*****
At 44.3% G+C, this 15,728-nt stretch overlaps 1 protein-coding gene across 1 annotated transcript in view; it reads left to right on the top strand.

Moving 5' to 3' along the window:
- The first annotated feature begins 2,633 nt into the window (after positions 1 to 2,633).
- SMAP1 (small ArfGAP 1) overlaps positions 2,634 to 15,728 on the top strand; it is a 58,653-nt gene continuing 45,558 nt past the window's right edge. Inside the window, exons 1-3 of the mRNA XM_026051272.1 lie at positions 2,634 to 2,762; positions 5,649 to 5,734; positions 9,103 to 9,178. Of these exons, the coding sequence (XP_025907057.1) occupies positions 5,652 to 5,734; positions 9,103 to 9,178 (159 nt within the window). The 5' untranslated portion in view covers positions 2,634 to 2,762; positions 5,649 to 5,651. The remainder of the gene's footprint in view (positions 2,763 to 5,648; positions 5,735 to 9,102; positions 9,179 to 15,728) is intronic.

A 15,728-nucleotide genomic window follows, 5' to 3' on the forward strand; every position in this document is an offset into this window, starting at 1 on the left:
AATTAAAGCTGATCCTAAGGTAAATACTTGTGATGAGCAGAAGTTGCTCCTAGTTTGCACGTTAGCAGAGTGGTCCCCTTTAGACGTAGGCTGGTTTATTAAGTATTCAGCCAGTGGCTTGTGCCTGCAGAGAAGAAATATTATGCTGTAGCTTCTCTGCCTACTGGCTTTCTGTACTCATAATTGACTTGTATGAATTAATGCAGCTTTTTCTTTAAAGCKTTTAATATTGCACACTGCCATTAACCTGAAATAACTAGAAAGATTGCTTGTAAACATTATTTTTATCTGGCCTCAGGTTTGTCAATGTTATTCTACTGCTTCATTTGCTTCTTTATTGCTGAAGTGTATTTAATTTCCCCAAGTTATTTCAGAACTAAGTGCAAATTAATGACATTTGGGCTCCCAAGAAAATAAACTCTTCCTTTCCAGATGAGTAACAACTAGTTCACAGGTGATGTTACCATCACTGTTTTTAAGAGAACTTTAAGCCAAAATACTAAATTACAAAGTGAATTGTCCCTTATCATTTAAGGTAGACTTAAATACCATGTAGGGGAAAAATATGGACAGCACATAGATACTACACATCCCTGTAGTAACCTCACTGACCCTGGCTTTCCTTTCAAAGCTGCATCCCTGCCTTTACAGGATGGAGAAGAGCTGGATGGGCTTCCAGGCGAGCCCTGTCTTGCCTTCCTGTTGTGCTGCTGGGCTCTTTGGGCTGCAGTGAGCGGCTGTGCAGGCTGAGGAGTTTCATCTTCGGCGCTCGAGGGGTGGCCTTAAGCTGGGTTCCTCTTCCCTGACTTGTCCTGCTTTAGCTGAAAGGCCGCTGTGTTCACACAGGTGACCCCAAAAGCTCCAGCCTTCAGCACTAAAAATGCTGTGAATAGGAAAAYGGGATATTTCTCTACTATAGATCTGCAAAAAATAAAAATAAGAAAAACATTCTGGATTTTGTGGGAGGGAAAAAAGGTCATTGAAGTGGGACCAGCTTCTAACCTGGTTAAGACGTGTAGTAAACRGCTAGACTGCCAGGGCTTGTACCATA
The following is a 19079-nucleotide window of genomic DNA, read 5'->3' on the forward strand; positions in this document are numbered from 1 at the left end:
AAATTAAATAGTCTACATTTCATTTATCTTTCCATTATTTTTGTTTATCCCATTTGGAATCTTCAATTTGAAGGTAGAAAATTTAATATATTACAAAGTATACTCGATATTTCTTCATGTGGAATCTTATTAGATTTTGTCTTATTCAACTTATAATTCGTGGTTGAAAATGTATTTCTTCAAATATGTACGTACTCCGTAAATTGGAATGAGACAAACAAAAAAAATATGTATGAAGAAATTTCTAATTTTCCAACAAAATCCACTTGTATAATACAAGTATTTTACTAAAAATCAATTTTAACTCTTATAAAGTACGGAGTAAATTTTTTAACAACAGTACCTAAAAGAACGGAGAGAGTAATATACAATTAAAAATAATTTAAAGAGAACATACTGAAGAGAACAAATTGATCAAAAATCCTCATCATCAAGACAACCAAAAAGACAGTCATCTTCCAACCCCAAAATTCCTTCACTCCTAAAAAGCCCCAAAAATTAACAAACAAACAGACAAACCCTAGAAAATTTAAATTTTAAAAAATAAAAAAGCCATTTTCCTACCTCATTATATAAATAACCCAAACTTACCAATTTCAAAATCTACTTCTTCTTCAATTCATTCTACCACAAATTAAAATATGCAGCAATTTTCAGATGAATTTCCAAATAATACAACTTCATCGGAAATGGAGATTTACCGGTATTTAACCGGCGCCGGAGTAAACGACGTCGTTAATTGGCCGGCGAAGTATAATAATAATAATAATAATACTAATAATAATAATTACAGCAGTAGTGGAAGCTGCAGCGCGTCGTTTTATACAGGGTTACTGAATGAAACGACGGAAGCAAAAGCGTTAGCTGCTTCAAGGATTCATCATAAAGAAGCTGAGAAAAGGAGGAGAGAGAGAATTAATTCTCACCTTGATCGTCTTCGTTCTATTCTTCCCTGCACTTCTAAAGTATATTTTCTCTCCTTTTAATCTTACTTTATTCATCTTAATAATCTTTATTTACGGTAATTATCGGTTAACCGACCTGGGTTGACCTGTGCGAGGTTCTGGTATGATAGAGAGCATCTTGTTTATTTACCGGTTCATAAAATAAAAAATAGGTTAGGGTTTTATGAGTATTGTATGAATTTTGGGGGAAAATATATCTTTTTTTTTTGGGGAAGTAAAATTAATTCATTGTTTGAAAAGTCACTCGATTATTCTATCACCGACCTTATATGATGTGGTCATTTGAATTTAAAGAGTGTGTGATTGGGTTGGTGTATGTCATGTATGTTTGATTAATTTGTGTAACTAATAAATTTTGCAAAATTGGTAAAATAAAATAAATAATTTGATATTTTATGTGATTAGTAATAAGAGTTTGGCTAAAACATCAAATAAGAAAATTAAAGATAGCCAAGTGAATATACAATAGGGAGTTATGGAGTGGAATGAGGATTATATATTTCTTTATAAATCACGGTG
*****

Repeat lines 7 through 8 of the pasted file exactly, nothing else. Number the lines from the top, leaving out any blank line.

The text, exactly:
The following is a 19079-nucleotide window of genomic DNA, read 5'->3' on the forward strand; positions in this document are numbered from 1 at the left end:
AAATTAAATAGTCTACATTTCATTTATCTTTCCATTATTTTTGTTTATCCCATTTGGAATCTTCAATTTGAAGGTAGAAAATTTAATATATTACAAAGTATACTCGATATTTCTTCATGTGGAATCTTATTAGATTTTGTCTTATTCAACTTATAATTCGTGGTTGAAAATGTATTTCTTCAAATATGTACGTACTCCGTAAATTGGAATGAGACAAACAAAAAAAATATGTATGAAGAAATTTCTAATTTTCCAACAAAATCCACTTGTATAATACAAGTATTTTACTAAAAATCAATTTTAACTCTTATAAAGTACGGAGTAAATTTTTTAACAACAGTACCTAAAAGAACGGAGAGAGTAATATACAATTAAAAATAATTTAAAGAGAACATACTGAAGAGAACAAATTGATCAAAAATCCTCATCATCAAGACAACCAAAAAGACAGTCATCTTCCAACCCCAAAATTCCTTCACTCCTAAAAAGCCCCAAAAATTAACAAACAAACAGACAAACCCTAGAAAATTTAAATTTTAAAAAATAAAAAAGCCATTTTCCTACCTCATTATATAAATAACCCAAACTTACCAATTTCAAAATCTACTTCTTCTTCAATTCATTCTACCACAAATTAAAATATGCAGCAATTTTCAGATGAATTTCCAAATAATACAACTTCATCGGAAATGGAGATTTACCGGTATTTAACCGGCGCCGGAGTAAACGACGTCGTTAATTGGCCGGCGAAGTATAATAATAATAATAATAATACTAATAATAATAATTACAGCAGTAGTGGAAGCTGCAGCGCGTCGTTTTATACAGGGTTACTGAATGAAACGACGGAAGCAAAAGCGTTAGCTGCTTCAAGGATTCATCATAAAGAAGCTGAGAAAAGGAGGAGAGAGAGAATTAATTCTCACCTTGATCGTCTTCGTTCTATTCTTCCCTGCACTTCTAAAGTATATTTTCTCTCCTTTTAATCTTACTTTATTCATCTTAATAATCTTTATTTACGGTAATTATCGGTTAACCGACCTGGGTTGACCTGTGCGAGGTTCTGGTATGATAGAGAGCATCTTGTTTATTTACCGGTTCATAAAATAAAAAATAGGTTAGGGTTTTATGAGTATTGTATGAATTTTGGGGGAAAATATATCTTTTTTTTTTGGGGAAGTAAAATTAATTCATTGTTTGAAAAGTCACTCGATTATTCTATCACCGACCTTATATGATGTGGTCATTTGAATTTAAAGAGTGTGTGATTGGGTTGGTGTATGTCATGTATGTTTGATTAATTTGTGTAACTAATAAATTTTGCAAAATTGGTAAAATAAAATAAATAATTTGATATTTTATGTGATTAGTAATAAGAGTTTGGCTAAAACATCAAATAAGAAAATTAAAGATAGCCAAGTGAATATACAATAGGGAGTTATGGAGTGGAATGAGGATTATATATTTCTTTATAAATCACGGTG